When you’re hungry for a Cuban frita in Miami, there are a fair amount of choices for places to go. El Mago de las Fritas sets itself apart from all the rest with their food and their atmosphere. El Mago, Ortelio Cardenas, has been working the flat top himself, six days a week for over 26 years. The restaurant is small with a lot of character; a counter top, a few tables, picture frames and quotes littering the wall.
El Mago, since he cooks everything himself, tends to stay away from a menu going beyond fritas, steak sandwiches and the like. However, he does have certain items that he makes once a week such as bacalao on Fridays and ajiaco on Saturdays. I was told that some people come in weekly just for those items. They are made in one large batch in the morning and not replenished—when it’s done it’s done.
I was able to try three dishes when I visited; the first thing I tried, of course, was the frita. I’ve had plenty of fritas, but this one really stood out to me. First off, the bread that it came in was super tall, and it was nicely toasted. The patty had a deep, rich smokiness to it, most likely from a good dose of cumin and other spices. It’s cooked on the flat top with a special sauce that gives it a good depth; it was intensely flavored and delicious. It wasn’t atomic red either, as I’m used to seeing, which was actually nice. It was served with shoestring potatoes in it, which are processed and fried fresh everyday on premise, a combination of raw onions and onions cooked with the frita; and let’s not forget the all important tiny squirt of ketchup, heck of a sandwich.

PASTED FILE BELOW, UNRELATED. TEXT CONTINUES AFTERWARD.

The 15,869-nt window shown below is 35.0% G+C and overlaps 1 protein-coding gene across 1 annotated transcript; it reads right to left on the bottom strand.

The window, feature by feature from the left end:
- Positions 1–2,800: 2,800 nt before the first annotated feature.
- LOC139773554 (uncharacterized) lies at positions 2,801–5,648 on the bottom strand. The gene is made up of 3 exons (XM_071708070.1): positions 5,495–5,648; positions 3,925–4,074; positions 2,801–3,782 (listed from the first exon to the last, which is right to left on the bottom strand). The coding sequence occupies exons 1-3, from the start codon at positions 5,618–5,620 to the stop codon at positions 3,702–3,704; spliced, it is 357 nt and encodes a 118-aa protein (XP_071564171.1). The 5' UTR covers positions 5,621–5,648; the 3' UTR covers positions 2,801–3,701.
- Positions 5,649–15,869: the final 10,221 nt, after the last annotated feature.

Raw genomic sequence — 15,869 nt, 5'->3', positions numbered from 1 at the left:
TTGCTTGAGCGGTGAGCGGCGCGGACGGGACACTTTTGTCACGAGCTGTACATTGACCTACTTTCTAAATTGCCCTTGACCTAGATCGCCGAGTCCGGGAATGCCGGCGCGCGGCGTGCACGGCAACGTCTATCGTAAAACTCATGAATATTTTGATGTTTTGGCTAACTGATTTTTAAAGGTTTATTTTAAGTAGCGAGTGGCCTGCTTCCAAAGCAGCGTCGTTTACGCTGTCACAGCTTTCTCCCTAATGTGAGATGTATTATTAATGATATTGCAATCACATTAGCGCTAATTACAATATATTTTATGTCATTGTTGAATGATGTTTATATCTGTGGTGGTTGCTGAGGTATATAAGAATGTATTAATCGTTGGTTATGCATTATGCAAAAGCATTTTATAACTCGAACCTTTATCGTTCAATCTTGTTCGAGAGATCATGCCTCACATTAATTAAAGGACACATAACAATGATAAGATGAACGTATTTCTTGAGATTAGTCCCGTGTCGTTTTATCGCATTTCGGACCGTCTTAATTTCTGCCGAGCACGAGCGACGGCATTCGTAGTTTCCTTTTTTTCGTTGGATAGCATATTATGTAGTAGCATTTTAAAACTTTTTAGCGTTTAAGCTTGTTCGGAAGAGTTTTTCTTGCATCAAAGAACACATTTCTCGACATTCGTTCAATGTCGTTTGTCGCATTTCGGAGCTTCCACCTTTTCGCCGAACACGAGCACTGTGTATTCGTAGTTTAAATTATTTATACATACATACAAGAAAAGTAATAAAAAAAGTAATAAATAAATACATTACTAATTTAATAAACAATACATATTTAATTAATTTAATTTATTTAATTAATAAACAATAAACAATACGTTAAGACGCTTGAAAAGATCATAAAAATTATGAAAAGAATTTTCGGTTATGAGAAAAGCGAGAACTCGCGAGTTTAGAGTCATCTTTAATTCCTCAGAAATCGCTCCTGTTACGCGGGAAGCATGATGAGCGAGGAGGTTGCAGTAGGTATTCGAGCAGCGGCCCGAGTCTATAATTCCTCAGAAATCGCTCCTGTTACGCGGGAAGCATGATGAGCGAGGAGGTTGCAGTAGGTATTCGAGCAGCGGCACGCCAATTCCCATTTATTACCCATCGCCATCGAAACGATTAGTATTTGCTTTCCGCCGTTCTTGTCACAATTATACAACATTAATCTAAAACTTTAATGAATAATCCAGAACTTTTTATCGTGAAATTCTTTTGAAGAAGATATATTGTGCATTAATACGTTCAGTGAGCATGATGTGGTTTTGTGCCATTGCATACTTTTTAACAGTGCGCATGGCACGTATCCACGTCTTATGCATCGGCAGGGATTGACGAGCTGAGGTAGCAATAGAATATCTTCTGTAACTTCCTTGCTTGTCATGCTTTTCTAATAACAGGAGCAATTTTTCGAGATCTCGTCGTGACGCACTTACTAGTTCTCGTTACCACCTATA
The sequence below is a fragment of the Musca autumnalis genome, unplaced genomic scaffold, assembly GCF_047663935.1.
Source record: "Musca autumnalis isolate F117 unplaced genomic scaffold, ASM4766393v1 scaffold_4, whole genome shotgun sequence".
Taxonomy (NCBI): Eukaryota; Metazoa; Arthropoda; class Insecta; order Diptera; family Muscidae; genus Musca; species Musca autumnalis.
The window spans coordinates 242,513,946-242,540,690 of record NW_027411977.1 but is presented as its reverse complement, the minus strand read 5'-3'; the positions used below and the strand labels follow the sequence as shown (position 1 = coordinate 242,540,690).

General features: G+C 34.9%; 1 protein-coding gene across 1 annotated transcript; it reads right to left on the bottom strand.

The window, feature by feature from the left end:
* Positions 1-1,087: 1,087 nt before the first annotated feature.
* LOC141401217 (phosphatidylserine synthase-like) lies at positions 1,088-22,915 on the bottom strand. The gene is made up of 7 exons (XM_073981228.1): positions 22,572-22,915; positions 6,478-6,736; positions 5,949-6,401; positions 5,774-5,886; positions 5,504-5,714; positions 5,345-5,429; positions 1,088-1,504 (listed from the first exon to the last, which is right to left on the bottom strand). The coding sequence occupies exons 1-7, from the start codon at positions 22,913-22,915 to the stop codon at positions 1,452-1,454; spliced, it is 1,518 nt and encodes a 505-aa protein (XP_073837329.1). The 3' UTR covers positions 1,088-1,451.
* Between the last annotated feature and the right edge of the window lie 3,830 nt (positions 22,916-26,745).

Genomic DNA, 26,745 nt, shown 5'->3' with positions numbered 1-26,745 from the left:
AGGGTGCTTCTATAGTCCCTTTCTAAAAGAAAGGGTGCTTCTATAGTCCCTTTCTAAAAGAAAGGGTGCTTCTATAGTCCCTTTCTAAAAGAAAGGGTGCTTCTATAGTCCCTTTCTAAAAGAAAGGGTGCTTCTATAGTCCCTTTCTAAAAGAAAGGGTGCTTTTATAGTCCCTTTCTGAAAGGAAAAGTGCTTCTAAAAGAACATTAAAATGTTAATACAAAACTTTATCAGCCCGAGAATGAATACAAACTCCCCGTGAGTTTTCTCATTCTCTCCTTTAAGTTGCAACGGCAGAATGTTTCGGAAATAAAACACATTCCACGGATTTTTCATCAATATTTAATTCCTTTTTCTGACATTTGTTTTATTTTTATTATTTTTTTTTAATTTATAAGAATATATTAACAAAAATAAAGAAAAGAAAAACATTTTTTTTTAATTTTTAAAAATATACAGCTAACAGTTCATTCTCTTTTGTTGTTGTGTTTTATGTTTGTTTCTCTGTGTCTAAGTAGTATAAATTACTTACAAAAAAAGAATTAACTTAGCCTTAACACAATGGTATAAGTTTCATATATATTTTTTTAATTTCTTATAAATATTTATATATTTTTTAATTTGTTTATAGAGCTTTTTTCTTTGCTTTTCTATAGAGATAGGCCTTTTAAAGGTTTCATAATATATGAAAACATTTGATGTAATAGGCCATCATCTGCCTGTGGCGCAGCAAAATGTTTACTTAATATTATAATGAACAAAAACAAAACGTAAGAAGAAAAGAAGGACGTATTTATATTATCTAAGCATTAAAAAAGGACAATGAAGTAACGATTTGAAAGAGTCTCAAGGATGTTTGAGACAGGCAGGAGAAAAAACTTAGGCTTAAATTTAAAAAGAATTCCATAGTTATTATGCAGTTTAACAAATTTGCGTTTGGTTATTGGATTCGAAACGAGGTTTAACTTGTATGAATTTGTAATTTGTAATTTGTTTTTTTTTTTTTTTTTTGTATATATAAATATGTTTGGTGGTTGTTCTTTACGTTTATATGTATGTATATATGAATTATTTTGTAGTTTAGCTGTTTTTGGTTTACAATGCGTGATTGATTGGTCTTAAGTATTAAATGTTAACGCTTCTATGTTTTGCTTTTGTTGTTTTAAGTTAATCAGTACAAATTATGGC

The pan con bistec came next; good chewy bread, crisp on the outside and pressed. The steak was tender and extremely flavorful. Nice sharp acidity, herb flavors came through nicely and good seasoning. It was also served with a mountain of shoestring potatoes in it and a combination of deeply caramelized onions and raw onions. This was a great sandwich that can hold it’s own against any other steak sandwich.
Luckily, I went on a Saturday, which means that I got to try the ajiaco. Ajiaco is a rich stew made with corn, root vegetables and some sort of meat, and this one just so happened to be amazing. Very rich, thick broth heavily perfumed by sweet corn and subtle herbs with big chunks of boniato, squash, potatoes, yucca, pork and beef. It’s perfectly seasoned and perfectly cooked. All the vegetables and meats are tender but not mushy; they are all identifiable. It comes with lime wedges on the side to cut through some of the richness and add some brightness. Simply presented, a bowl and a spoon, but why fancy it up when it’s that good.
I highly recommend visiting El Mago de las Fritas if you’re looking for a good traditional Cuban frita. I’ll be revisiting soon to try the bacalao, I’ve heard nothing but great things about it, and judging from what I have tried from them, I wouldn’t doubt it.
5828 Southwest 8th Street
Miami, Florida 33144
El Mago de la Frita,